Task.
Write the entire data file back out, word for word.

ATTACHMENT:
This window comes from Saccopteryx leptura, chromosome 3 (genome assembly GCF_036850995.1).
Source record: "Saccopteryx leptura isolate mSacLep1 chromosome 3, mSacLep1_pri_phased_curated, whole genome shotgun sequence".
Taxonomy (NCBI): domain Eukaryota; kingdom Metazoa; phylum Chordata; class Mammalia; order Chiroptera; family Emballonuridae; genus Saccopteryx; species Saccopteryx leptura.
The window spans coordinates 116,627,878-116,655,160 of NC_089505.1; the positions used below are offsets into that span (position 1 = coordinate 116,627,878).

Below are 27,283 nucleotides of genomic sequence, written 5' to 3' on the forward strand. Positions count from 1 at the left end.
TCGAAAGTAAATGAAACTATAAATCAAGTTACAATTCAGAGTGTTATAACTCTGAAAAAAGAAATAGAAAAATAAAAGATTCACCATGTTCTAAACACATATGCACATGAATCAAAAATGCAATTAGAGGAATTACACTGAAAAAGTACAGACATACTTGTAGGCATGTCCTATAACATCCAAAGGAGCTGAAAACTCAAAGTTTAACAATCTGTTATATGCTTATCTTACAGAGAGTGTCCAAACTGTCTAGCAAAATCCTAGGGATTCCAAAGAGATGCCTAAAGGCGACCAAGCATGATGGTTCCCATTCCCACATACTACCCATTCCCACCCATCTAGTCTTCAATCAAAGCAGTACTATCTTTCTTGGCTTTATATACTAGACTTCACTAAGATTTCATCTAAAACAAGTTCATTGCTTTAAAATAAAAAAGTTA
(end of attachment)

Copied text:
This window comes from Saccopteryx leptura, chromosome 3 (genome assembly GCF_036850995.1).
Source record: "Saccopteryx leptura isolate mSacLep1 chromosome 3, mSacLep1_pri_phased_curated, whole genome shotgun sequence".
Taxonomy (NCBI): domain Eukaryota; kingdom Metazoa; phylum Chordata; class Mammalia; order Chiroptera; family Emballonuridae; genus Saccopteryx; species Saccopteryx leptura.
The window spans coordinates 116,627,878-116,655,160 of NC_089505.1; the positions used below are offsets into that span (position 1 = coordinate 116,627,878).

Below are 27,283 nucleotides of genomic sequence, written 5' to 3' on the forward strand. Positions count from 1 at the left end.
TCGAAAGTAAATGAAACTATAAATCAAGTTACAATTCAGAGTGTTATAACTCTGAAAAAAGAAATAGAAAAATAAAAGATTCACCATGTTCTAAACACATATGCACATGAATCAAAAATGCAATTAGAGGAATTACACTGAAAAAGTACAGACATACTTGTAGGCATGTCCTATAACATCCAAAGGAGCTGAAAACTCAAAGTTTAACAATCTGTTATATGCTTATCTTACAGAGAGTGTCCAAACTGTCTAGCAAAATCCTAGGGATTCCAAAGAGATGCCTAAAGGCGACCAAGCATGATGGTTCCCATTCCCACATACTACCCATTCCCACCCATCTAGTCTTCAATCAAAGCAGTACTATCTTTCTTGGCTTTATATACTAGACTTCACTAAGATTTCATCTAAAACAAGTTCATTGCTTTAAAATAAAAAAGTTA